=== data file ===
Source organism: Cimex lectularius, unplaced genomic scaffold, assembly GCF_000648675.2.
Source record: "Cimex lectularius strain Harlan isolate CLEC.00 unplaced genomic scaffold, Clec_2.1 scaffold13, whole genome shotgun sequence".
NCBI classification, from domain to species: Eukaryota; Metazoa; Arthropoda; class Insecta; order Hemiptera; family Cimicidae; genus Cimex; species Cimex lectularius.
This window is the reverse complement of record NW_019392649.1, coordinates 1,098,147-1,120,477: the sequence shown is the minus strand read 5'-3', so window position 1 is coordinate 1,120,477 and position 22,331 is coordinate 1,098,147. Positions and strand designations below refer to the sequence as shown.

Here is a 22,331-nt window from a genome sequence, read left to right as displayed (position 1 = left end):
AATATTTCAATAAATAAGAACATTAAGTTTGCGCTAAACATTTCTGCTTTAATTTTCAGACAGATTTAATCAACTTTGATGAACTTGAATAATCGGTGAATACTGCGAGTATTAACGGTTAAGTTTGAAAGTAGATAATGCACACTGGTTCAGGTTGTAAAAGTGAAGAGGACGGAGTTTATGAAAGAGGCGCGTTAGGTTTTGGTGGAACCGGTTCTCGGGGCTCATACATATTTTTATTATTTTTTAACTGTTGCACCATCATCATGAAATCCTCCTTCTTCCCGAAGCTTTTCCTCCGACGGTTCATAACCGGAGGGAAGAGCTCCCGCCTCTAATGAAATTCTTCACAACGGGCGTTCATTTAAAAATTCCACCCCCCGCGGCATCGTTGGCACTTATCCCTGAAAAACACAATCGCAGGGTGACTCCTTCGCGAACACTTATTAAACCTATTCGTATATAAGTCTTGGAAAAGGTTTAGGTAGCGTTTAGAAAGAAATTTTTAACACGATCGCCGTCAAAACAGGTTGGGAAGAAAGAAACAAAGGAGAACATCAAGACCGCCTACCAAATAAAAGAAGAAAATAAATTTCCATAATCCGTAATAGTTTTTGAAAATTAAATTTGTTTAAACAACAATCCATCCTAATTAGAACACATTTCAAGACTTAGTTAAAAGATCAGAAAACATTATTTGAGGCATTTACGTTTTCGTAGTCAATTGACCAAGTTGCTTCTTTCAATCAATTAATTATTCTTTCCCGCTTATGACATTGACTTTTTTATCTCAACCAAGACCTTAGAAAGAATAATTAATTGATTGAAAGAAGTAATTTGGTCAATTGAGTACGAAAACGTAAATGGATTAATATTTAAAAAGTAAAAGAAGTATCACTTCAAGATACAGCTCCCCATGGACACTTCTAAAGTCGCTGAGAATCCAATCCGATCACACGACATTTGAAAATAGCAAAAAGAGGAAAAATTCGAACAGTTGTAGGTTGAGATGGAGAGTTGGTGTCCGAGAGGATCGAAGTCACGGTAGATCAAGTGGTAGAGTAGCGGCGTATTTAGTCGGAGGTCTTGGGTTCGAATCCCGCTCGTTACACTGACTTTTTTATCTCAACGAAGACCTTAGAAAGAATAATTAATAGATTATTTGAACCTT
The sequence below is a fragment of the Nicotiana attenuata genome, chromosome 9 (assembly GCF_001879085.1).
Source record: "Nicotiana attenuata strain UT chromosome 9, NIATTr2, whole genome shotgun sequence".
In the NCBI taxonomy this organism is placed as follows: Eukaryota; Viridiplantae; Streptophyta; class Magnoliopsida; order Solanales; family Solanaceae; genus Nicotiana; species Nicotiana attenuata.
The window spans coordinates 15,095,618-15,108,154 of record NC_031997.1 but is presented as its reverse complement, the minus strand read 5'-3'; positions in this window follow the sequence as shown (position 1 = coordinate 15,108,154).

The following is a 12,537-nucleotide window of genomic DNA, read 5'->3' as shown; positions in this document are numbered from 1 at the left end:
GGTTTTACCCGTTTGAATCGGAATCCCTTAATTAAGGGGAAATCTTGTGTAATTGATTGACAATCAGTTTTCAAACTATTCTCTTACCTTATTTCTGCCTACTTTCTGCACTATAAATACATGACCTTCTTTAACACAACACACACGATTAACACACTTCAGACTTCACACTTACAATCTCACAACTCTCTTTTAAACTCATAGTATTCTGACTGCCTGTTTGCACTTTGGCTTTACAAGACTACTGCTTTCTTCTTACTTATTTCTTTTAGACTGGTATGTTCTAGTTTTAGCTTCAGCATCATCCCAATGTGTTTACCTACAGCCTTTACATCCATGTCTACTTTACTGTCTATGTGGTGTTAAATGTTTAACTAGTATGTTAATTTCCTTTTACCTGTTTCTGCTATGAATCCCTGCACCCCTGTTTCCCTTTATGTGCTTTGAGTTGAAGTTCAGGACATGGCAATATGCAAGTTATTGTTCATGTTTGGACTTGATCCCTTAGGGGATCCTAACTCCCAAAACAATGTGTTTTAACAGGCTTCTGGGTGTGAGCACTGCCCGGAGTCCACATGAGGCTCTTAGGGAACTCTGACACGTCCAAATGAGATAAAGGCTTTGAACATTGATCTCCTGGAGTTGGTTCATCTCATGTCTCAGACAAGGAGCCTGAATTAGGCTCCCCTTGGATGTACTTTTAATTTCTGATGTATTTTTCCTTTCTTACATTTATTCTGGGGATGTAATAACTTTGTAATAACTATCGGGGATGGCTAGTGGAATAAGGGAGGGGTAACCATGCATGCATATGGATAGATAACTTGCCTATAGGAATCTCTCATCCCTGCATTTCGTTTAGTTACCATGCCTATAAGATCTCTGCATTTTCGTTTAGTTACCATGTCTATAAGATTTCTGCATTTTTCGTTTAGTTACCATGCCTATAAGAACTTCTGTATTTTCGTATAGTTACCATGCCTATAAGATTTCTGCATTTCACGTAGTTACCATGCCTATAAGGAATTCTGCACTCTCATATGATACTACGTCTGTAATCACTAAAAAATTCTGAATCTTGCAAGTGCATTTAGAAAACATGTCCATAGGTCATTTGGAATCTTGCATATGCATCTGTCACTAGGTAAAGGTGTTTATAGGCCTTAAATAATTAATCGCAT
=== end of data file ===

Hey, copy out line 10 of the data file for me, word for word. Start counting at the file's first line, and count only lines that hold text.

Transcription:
The window spans coordinates 15,095,618-15,108,154 of record NC_031997.1 but is presented as its reverse complement, the minus strand read 5'-3'; positions in this window follow the sequence as shown (position 1 = coordinate 15,108,154).